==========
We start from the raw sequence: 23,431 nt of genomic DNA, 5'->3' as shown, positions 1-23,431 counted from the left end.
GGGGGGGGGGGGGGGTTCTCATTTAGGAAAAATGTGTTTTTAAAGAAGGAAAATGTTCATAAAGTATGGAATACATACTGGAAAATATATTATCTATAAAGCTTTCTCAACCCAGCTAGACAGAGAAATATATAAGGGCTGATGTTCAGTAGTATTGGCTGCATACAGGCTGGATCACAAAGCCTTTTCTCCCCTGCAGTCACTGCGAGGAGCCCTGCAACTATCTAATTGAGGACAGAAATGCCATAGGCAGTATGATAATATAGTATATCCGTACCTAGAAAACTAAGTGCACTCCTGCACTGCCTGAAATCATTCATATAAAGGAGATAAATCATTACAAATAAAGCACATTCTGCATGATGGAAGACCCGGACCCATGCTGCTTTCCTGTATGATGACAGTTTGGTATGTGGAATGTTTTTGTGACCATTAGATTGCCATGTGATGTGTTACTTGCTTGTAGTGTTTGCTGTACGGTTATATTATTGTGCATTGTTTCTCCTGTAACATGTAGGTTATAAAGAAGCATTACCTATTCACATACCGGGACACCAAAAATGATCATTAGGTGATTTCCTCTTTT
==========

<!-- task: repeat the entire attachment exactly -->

We start from the raw sequence: 23,431 nt of genomic DNA, 5'->3' as shown, positions 1-23,431 counted from the left end.
GGGGGGGGGGGGGGGTTCTCATTTAGGAAAAATGTGTTTTTAAAGAAGGAAAATGTTCATAAAGTATGGAATACATACTGGAAAATATATTATCTATAAAGCTTTCTCAACCCAGCTAGACAGAGAAATATATAAGGGCTGATGTTCAGTAGTATTGGCTGCATACAGGCTGGATCACAAAGCCTTTTCTCCCCTGCAGTCACTGCGAGGAGCCCTGCAACTATCTAATTGAGGACAGAAATGCCATAGGCAGTATGATAATATAGTATATCCGTACCTAGAAAACTAAGTGCACTCCTGCACTGCCTGAAATCATTCATATAAAGGAGATAAATCATTACAAATAAAGCACATTCTGCATGATGGAAGACCCGGACCCATGCTGCTTTCCTGTATGATGACAGTTTGGTATGTGGAATGTTTTTGTGACCATTAGATTGCCATGTGATGTGTTACTTGCTTGTAGTGTTTGCTGTACGGTTATATTATTGTGCATTGTTTCTCCTGTAACATGTAGGTTATAAAGAAGCATTACCTATTCACATACCGGGACACCAAAAATGATCATTAGGTGATTTCCTCTTTT